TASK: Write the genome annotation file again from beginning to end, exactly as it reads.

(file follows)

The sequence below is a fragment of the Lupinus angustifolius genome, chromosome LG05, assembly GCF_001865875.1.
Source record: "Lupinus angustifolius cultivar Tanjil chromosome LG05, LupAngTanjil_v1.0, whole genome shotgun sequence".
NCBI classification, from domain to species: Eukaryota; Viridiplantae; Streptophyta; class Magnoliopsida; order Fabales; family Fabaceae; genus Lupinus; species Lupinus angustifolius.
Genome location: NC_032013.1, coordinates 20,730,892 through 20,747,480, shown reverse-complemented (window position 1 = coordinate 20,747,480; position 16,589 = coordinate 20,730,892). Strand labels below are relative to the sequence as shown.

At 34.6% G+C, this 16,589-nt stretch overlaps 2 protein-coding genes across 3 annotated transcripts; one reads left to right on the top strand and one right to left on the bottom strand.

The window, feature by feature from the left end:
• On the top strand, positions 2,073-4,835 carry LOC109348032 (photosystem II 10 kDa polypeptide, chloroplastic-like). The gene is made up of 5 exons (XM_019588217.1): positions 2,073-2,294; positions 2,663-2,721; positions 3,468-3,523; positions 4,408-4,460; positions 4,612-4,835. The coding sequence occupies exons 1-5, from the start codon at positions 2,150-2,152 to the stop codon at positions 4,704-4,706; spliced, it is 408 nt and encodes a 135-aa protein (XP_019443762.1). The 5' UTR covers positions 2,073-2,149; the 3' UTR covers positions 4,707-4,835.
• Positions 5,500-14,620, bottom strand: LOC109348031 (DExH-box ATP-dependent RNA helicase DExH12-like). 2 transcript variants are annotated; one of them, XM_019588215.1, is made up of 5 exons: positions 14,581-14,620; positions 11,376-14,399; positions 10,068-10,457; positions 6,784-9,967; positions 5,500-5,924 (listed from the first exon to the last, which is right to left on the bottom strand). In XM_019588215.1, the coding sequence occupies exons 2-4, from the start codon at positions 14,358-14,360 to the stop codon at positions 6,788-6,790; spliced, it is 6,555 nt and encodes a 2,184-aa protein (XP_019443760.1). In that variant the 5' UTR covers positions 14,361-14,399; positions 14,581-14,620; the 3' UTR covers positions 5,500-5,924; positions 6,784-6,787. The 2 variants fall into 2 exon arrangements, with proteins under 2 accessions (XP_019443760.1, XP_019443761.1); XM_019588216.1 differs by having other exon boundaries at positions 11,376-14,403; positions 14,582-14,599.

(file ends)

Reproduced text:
The sequence below is a fragment of the Lupinus angustifolius genome, chromosome LG05, assembly GCF_001865875.1.
Source record: "Lupinus angustifolius cultivar Tanjil chromosome LG05, LupAngTanjil_v1.0, whole genome shotgun sequence".
NCBI classification, from domain to species: Eukaryota; Viridiplantae; Streptophyta; class Magnoliopsida; order Fabales; family Fabaceae; genus Lupinus; species Lupinus angustifolius.
Genome location: NC_032013.1, coordinates 20,730,892 through 20,747,480, shown reverse-complemented (window position 1 = coordinate 20,747,480; position 16,589 = coordinate 20,730,892). Strand labels below are relative to the sequence as shown.

At 34.6% G+C, this 16,589-nt stretch overlaps 2 protein-coding genes across 3 annotated transcripts; one reads left to right on the top strand and one right to left on the bottom strand.

The window, feature by feature from the left end:
• On the top strand, positions 2,073-4,835 carry LOC109348032 (photosystem II 10 kDa polypeptide, chloroplastic-like). The gene is made up of 5 exons (XM_019588217.1): positions 2,073-2,294; positions 2,663-2,721; positions 3,468-3,523; positions 4,408-4,460; positions 4,612-4,835. The coding sequence occupies exons 1-5, from the start codon at positions 2,150-2,152 to the stop codon at positions 4,704-4,706; spliced, it is 408 nt and encodes a 135-aa protein (XP_019443762.1). The 5' UTR covers positions 2,073-2,149; the 3' UTR covers positions 4,707-4,835.
• Positions 5,500-14,620, bottom strand: LOC109348031 (DExH-box ATP-dependent RNA helicase DExH12-like). 2 transcript variants are annotated; one of them, XM_019588215.1, is made up of 5 exons: positions 14,581-14,620; positions 11,376-14,399; positions 10,068-10,457; positions 6,784-9,967; positions 5,500-5,924 (listed from the first exon to the last, which is right to left on the bottom strand). In XM_019588215.1, the coding sequence occupies exons 2-4, from the start codon at positions 14,358-14,360 to the stop codon at positions 6,788-6,790; spliced, it is 6,555 nt and encodes a 2,184-aa protein (XP_019443760.1). In that variant the 5' UTR covers positions 14,361-14,399; positions 14,581-14,620; the 3' UTR covers positions 5,500-5,924; positions 6,784-6,787. The 2 variants fall into 2 exon arrangements, with proteins under 2 accessions (XP_019443760.1, XP_019443761.1); XM_019588216.1 differs by having other exon boundaries at positions 11,376-14,403; positions 14,582-14,599.